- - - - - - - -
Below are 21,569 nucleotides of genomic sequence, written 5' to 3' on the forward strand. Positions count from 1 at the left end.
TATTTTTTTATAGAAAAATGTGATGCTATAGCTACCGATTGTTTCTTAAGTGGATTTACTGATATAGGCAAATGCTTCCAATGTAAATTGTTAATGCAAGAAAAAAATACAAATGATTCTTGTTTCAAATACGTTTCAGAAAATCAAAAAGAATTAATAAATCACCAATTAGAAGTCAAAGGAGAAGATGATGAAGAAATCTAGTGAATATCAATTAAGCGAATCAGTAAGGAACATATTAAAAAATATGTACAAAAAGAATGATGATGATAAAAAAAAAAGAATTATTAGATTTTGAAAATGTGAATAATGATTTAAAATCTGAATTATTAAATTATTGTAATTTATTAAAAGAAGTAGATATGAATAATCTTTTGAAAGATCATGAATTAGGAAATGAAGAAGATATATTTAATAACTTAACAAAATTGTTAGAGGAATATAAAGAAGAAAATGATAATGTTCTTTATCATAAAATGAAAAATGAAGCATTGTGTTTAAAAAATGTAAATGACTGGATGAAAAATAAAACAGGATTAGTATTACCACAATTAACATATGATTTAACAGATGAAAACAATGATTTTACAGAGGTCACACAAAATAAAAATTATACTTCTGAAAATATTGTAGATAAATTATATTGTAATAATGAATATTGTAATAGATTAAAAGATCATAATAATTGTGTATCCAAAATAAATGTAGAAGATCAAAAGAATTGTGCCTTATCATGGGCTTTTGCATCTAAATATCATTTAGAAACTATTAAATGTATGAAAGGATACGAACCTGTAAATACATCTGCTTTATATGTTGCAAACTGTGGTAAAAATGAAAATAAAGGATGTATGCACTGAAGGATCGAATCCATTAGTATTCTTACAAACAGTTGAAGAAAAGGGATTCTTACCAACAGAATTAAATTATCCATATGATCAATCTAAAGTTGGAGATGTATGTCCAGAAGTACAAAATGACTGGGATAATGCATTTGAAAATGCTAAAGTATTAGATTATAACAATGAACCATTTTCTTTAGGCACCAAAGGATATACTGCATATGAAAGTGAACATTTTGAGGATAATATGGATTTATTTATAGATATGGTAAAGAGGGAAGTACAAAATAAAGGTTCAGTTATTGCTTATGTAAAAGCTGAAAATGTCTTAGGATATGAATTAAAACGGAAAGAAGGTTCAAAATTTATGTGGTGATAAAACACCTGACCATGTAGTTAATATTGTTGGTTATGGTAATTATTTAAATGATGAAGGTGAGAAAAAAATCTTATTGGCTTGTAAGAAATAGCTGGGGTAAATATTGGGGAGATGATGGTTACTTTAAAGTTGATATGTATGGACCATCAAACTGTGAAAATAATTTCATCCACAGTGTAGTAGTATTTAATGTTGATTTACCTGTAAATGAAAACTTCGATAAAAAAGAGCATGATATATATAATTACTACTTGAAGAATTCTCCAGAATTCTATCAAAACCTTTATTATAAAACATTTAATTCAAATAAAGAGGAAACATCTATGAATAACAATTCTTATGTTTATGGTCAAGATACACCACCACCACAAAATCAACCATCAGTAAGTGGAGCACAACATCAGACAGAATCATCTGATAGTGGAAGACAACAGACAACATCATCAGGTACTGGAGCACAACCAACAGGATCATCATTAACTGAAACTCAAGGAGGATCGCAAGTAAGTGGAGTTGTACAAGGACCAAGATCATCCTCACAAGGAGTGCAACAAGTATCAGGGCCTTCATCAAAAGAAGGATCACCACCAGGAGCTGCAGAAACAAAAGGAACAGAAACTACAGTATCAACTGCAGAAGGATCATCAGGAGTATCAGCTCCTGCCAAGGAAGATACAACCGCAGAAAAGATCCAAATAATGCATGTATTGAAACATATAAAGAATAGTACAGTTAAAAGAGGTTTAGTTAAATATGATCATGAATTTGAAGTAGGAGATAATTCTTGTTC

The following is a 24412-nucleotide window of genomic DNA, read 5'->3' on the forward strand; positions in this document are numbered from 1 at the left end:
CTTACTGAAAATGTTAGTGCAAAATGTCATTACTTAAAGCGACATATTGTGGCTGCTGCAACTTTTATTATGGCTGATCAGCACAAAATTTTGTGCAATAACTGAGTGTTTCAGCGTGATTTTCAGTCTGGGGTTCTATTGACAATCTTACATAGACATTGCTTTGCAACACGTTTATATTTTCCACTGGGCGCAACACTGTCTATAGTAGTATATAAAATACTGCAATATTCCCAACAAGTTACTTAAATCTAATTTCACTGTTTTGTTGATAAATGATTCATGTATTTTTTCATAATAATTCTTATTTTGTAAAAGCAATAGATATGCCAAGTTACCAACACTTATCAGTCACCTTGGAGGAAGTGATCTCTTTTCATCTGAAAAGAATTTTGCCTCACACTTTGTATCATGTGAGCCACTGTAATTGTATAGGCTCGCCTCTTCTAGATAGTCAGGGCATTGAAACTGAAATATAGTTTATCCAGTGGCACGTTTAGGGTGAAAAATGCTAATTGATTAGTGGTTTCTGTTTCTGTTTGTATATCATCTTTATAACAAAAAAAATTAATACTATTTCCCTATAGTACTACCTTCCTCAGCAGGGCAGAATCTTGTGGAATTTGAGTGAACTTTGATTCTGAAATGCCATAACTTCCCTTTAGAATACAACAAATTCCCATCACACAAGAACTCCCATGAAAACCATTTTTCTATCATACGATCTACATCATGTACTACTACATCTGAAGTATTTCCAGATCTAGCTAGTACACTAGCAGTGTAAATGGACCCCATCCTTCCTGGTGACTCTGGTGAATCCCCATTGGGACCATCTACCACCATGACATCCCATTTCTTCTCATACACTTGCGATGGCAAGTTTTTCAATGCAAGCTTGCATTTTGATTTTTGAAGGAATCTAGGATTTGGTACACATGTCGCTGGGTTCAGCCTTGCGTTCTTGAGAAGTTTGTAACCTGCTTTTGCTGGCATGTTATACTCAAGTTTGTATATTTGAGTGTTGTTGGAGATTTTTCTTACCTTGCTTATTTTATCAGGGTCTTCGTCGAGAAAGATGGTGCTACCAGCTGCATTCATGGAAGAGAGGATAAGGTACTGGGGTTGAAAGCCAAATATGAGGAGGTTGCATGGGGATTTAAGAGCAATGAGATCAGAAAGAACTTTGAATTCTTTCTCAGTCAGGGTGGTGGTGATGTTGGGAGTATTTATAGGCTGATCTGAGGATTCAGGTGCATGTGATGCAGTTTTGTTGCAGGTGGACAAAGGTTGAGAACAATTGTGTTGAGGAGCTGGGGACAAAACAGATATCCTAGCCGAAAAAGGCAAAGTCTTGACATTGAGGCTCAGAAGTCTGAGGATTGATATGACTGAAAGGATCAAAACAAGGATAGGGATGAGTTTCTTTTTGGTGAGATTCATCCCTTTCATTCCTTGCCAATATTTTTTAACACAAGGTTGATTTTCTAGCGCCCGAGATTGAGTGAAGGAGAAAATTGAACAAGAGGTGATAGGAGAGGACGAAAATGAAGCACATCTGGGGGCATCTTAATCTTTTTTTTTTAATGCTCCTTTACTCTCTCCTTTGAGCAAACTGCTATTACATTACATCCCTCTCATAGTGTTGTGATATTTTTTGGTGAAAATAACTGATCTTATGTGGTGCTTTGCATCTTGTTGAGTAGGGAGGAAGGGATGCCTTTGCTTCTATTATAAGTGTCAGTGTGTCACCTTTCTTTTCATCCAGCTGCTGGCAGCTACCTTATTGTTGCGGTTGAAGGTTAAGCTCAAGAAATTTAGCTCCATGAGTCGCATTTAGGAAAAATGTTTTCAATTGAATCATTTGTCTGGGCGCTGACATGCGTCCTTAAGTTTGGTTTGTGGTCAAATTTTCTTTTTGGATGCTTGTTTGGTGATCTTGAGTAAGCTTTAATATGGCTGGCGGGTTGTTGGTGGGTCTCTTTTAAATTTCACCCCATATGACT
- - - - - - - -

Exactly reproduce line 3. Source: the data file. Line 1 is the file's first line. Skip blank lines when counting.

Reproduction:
The following is a 24412-nucleotide window of genomic DNA, read 5'->3' on the forward strand; positions in this document are numbered from 1 at the left end: